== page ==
This page is about losing a parent as an adult. For losing a parent as a child, click here.
“Losing a parent is like losing a part of oneself”
by Elizabeth Postle, RN, HV, FWT
In what we consider to be the great scheme of life, it is a natural progression to lose a parent. Part of the slings and arrows of life's misfortunes.
Fate determines the life span we are able to share with them. Recently two dear distant relatives died aged 97 years. My dear parents had been dead over 40 years by then, seemingly a lifetime ago.
Society doesn't really expect adults to have a strong reaction to the loss of a parent. After all, it happens to everyone and is expected, especially if they are aging. However, as the quote above states, a parent is a huge part of oneself whatever age you lose them.
We are still someone's children until our parents die, so their deaths mark our final passage into adulthood.
We might also lose our connection to our childhood home or familiar surroundings that we are used to visiting and feeling safe. For those who have children, there is great sadness that the grandparents are no longer around to see the children grow up.
So, parent loss is very great, especially with only children and those who never married.
It is always a
major loss and difficult to cope with whether the relationship was
good or bad. The parent-child relationship is strong.
When you have had a loving, friendly, happy relationship with your parent, their passing will create feelings of emotional turmoil and despair. Feelings we all experience after the death of someone we love very much.
As well as the loss of their physical presence, there is also the loss of their advice, support, help, knowledge and counselling in times of life's stresses.
There is a very special bond between parents and children. To lose one's parents is a traumatic time in life no matter what age they may be at the time; no matter what relationship you had with them.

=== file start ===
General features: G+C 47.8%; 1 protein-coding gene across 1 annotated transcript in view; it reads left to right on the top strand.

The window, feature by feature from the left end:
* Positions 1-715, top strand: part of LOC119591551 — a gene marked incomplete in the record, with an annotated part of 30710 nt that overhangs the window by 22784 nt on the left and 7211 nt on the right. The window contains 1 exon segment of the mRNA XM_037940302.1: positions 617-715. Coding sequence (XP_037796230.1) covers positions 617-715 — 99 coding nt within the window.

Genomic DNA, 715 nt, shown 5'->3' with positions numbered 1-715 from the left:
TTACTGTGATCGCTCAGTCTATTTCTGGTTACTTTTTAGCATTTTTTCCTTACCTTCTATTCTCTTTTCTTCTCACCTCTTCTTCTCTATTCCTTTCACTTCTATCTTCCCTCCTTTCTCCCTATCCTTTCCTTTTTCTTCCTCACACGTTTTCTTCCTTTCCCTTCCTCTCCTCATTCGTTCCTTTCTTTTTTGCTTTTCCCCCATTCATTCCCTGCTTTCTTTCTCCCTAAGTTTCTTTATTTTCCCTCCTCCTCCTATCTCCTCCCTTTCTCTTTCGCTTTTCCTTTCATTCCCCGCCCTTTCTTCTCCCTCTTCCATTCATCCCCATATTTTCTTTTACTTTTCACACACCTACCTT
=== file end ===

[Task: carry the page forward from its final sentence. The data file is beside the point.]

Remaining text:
Often you may find you don't get much sympathy if you lose a parent who lived a long life and died in old age, as people expect it to happen. But losing a parent after so many years of closeness is no less difficult. Read more from Irene Renzenbrink about her loss of her mother at 95 years of age.
The shock, numbness and pain of the loss is no less, even if the relationship was not as good as you would have liked it to be. Losing a parent with whom you had a difficult relationship can be complicated, with feelings of guilt, blame and regret to contend with.
Though some people do feel relief that they can get on with their lives if their parent was violent or neglectful. In spite of that, there is still regret that the relationship was not better.
If the relationship has been feisty, detached or difficult, perhaps between two individuals who were so alike they usually ended up moody with each other, there comes into the mix a huge amount of guilt. There is sadness that the relationship was not as good as you would have liked it to be, plus the sense of loss that there is no longer the opportunity to put it right.
If you had a relationship like that, then forgive yourself. You were only one part of that relationship and can't take total responsibility, especially since you were the child, not the responsible adult.
Many close relationships have a love-hate balance in them. If you were indifferent, you'd not be grieving or worried about what you did or didn't do. What you said or didn't say.
The pathways of bereavement are difficult enough, don't burden yourself with more imaginary wrongs. Your parent probably knew you and understood you better than you did yourself.
Elizabeth Postle had a varied and fulfilling nursing career, culminating in running her own high dependency hospice. She is the author of this website. Read more about her here.
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